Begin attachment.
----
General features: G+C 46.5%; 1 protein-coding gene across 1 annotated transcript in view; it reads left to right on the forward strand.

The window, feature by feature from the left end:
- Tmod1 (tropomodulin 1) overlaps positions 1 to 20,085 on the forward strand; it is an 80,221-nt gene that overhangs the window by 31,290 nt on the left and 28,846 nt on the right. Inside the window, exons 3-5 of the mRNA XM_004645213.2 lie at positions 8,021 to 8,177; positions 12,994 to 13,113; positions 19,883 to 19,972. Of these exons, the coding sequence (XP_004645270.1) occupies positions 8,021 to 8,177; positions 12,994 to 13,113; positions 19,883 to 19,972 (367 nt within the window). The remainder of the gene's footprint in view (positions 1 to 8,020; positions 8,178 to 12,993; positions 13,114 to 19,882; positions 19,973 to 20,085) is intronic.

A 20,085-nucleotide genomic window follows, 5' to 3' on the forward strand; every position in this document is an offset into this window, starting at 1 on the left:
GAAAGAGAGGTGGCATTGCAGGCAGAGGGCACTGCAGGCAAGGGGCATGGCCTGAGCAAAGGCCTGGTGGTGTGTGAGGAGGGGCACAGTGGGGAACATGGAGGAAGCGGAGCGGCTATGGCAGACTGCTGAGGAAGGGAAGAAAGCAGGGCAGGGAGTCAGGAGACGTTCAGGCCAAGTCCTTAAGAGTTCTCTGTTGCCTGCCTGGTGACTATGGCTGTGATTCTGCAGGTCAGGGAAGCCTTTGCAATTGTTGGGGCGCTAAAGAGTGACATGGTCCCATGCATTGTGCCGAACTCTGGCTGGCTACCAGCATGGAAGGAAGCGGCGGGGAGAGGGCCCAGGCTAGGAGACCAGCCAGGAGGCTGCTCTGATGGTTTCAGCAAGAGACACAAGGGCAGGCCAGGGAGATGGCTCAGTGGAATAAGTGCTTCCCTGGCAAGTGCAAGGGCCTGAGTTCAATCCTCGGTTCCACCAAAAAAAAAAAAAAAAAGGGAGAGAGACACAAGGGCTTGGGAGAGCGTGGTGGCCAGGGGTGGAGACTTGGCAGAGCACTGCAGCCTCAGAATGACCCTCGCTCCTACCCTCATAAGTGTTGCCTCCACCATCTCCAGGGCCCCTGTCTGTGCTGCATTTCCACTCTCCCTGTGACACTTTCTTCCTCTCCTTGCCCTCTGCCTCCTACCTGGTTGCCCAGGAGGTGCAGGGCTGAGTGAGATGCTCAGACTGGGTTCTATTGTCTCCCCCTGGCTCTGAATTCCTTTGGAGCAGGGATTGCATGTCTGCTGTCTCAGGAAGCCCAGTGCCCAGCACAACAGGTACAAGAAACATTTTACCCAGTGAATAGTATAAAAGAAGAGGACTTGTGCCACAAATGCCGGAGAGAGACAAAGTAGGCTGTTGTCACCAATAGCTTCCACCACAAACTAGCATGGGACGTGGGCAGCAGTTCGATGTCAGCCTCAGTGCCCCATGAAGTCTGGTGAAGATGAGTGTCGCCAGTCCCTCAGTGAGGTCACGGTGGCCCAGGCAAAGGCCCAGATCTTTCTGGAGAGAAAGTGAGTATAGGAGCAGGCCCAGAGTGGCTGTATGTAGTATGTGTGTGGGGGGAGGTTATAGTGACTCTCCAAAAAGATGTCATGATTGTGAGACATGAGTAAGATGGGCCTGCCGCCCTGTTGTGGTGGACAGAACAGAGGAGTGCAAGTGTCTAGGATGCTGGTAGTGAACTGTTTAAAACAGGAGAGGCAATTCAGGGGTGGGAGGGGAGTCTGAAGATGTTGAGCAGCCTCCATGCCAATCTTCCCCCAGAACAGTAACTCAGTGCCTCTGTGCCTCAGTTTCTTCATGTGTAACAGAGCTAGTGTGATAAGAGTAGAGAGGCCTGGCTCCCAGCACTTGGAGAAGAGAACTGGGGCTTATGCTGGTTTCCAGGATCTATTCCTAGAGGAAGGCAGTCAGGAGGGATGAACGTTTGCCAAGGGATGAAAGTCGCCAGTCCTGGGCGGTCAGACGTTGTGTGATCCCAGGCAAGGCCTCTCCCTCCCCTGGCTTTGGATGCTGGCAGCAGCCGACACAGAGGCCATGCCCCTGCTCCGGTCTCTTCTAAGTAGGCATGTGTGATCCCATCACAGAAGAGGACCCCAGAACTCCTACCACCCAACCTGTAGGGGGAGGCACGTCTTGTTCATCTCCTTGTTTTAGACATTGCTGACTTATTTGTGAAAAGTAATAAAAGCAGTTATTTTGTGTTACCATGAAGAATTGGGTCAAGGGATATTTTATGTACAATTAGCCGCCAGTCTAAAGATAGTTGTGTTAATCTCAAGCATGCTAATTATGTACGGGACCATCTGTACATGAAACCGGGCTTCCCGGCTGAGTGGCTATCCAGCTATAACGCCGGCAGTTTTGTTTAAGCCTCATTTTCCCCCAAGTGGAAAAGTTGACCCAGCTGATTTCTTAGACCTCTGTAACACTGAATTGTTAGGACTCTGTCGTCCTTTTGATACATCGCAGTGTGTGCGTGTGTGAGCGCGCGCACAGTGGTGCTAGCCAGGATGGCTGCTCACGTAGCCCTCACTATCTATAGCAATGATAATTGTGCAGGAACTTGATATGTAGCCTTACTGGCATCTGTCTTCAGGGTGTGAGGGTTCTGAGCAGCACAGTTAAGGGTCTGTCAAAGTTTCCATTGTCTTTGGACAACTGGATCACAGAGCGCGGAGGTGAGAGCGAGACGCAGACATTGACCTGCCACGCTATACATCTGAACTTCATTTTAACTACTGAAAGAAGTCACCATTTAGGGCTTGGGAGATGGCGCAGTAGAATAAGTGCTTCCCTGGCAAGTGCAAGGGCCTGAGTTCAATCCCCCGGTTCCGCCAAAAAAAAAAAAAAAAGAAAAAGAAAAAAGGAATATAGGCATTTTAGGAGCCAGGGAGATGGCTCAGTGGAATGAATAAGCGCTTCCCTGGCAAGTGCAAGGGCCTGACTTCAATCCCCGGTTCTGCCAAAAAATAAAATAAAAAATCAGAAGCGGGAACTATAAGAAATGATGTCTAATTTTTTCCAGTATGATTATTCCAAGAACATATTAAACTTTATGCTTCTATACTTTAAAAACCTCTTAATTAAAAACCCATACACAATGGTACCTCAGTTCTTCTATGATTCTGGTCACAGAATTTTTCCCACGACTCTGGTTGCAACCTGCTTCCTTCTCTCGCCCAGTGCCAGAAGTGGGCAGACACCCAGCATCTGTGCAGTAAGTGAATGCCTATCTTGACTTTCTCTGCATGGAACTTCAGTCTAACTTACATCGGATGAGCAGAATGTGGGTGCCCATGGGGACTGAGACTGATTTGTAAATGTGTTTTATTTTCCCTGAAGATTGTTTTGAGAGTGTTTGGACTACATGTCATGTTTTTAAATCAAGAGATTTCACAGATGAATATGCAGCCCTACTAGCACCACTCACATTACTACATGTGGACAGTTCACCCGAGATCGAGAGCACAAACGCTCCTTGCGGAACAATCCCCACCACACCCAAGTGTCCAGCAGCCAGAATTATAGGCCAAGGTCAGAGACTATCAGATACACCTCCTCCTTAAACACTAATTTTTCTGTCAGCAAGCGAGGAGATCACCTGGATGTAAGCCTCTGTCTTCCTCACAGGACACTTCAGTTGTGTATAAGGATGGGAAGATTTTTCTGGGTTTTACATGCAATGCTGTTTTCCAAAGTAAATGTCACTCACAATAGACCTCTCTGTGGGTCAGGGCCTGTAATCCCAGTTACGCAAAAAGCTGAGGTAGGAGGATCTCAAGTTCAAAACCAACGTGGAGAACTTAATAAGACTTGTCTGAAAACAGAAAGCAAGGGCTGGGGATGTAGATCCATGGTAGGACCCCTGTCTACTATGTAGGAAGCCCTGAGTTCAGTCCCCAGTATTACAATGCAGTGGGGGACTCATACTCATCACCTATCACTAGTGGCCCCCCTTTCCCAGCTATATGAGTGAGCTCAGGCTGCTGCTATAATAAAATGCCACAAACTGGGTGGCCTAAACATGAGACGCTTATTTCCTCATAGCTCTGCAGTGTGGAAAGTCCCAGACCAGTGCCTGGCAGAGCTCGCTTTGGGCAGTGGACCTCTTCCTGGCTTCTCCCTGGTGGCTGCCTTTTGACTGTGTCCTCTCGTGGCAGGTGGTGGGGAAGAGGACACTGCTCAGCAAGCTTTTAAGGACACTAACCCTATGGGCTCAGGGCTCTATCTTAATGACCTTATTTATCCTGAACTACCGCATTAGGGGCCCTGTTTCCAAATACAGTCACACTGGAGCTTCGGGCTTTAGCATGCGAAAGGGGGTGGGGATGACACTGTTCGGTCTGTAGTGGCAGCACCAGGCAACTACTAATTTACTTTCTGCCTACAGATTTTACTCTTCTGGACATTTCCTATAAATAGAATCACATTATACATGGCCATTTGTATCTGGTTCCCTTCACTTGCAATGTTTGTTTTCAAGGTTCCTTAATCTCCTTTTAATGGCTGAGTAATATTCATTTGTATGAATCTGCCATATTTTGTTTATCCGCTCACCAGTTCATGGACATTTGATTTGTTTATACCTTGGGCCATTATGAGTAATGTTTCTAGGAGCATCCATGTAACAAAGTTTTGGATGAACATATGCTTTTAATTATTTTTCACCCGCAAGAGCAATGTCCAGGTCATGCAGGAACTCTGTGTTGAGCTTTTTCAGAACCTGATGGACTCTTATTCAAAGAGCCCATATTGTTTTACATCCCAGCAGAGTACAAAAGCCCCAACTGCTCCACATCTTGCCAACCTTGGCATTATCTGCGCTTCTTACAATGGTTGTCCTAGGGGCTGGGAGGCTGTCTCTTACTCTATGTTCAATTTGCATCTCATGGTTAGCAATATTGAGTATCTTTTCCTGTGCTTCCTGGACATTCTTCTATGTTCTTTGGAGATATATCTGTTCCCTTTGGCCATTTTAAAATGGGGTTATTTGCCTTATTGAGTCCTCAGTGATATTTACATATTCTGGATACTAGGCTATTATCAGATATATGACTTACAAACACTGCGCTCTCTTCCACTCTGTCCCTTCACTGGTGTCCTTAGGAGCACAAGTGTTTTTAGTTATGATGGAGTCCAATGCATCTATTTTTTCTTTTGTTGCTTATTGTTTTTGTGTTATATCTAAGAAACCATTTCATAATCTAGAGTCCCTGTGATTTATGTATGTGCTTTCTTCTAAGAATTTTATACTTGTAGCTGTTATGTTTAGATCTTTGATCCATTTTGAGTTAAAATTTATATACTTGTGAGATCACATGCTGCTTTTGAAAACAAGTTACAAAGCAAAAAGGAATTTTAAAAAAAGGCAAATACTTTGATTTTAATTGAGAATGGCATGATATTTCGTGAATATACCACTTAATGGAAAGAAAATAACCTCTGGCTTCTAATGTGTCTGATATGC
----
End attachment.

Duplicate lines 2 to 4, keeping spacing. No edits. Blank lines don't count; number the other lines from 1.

The window, feature by feature from the left end:
- Tmod1 (tropomodulin 1) overlaps positions 1 to 20,085 on the forward strand; it is an 80,221-nt gene that overhangs the window by 31,290 nt on the left and 28,846 nt on the right. Inside the window, exons 3-5 of the mRNA XM_004645213.2 lie at positions 8,021 to 8,177; positions 12,994 to 13,113; positions 19,883 to 19,972. Of these exons, the coding sequence (XP_004645270.1) occupies positions 8,021 to 8,177; positions 12,994 to 13,113; positions 19,883 to 19,972 (367 nt within the window). The remainder of the gene's footprint in view (positions 1 to 8,020; positions 8,178 to 12,993; positions 13,114 to 19,882; positions 19,973 to 20,085) is intronic.

A 20,085-nucleotide genomic window follows, 5' to 3' on the forward strand; every position in this document is an offset into this window, starting at 1 on the left: